Be 'memorable' at the viewing

No one wants to think of a flat or a house viewing as an audition, but sadly when there's lots of competition, you do have to show off your best self.

When looking for an apartment or house, Carolyn said you should try to be as “human and memorable” when applying or meeting potential new housemates.

Make sure you make a good impression by arriving on time (a bit early in case there's a queue) and preparing the kinds of things you want to say.

Stay in the game

Don't feel disheartened if you keep getting knocked back. Our readers reported lots of difficulties in finding a place to stay.

“I have been searching for a house in the south of Munich for the past 4 months,” said Ajith. “It's even hard to get a viewing. When we get a viewing opportunity there will be 25 people standing in a queue.”

Silviu, from Romania who lives in Munich said people searching for somewhere to stay should be flexible.  It helps to have a high salary to afford to live in a major city, he said. Or be prepared to live outside the city which may leave you with a longer commute.

One respondent said: “Keep sending applications and pray for the best. Here, it’s all about luck.”

“Be patient and wait for the right place. You will find it eventually,” another reader said.

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EXPLAINED: How to sublet your apartment in Germany

If you’re going away for a period of time or want to cut your living costs, subletting your flat can seem like an appealing option. But there are a lot of things you need to consider first. We break them down.

EXPLAINED: How to sublet your apartment in Germany

What is subletting?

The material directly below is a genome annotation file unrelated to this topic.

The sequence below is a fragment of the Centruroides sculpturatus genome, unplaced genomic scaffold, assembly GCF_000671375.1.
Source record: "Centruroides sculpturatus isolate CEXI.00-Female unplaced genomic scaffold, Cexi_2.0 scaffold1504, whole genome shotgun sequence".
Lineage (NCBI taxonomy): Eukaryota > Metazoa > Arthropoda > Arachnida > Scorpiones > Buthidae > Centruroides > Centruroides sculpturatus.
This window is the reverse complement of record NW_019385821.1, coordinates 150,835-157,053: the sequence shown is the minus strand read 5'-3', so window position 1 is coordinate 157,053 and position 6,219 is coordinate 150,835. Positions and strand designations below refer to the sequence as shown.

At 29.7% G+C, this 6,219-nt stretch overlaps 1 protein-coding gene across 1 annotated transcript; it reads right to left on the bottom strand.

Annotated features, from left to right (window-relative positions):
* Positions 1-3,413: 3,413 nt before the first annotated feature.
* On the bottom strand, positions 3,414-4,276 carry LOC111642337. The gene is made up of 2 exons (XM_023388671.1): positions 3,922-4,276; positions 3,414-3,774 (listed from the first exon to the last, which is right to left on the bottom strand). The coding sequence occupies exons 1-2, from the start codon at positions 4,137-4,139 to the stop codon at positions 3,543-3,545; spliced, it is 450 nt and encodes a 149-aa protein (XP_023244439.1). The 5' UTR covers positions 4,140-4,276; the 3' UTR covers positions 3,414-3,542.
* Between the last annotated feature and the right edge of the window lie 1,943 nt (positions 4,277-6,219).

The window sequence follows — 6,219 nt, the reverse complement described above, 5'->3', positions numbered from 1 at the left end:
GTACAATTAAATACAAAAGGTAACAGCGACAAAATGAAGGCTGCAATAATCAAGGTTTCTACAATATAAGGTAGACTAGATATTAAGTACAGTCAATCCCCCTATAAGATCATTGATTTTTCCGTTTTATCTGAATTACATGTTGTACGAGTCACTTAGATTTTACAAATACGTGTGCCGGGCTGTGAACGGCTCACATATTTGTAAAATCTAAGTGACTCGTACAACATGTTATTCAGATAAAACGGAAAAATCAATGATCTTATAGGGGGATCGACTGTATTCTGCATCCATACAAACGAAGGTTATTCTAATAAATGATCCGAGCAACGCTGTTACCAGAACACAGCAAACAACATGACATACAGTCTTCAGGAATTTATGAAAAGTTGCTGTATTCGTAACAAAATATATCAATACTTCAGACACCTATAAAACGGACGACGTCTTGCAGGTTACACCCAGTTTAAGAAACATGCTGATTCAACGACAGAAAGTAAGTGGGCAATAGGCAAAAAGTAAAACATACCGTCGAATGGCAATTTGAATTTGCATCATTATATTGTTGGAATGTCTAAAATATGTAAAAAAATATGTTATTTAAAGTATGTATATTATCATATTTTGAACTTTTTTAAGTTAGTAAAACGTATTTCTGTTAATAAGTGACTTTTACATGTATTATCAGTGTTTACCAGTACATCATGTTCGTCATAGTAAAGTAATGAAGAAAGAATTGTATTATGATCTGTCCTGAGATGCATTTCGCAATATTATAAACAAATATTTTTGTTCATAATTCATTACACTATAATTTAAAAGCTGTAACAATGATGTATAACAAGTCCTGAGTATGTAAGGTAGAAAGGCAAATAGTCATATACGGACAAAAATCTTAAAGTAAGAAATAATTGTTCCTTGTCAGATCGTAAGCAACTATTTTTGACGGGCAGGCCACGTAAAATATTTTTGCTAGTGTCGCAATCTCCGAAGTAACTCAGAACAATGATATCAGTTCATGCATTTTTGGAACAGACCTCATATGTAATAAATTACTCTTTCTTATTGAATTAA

A subletting arrangement is when a subtenant is allowed to use the main tenant’s apartment, or part of it, in return for payment.

Having visitors in your home, even for a period of up to six weeks, does not count as subletting and you do not have to inform your landlord. But be careful: If the visitor starts paying rent, this becomes a sub-letting arrangement and if the visitor stays more than six weeks in a row, you have a duty to inform your landlord.

READ ALSO: The most expensive (and cheapest) cities in Germany to rent a room

If close family members such as parents, children, partners or spouses move in with you, this is also not a subletting arrangement and is considered part of the normal use of the rented property. 

However, you should inform your landlord of such a change in circumstance, not least because at some point the new person living in your apartment will at some point need to register with the local authorities.

Do I have to tell my landlord?

Yes. Regardless of whether you are just subletting a room or your whole apartment, you have to inform your landlord and, in most cases, you are required by law to obtain the landlord’s permission to sub-rent. This applies for whatever time period you want to sublet for: whether it’s for a weekend or for six months.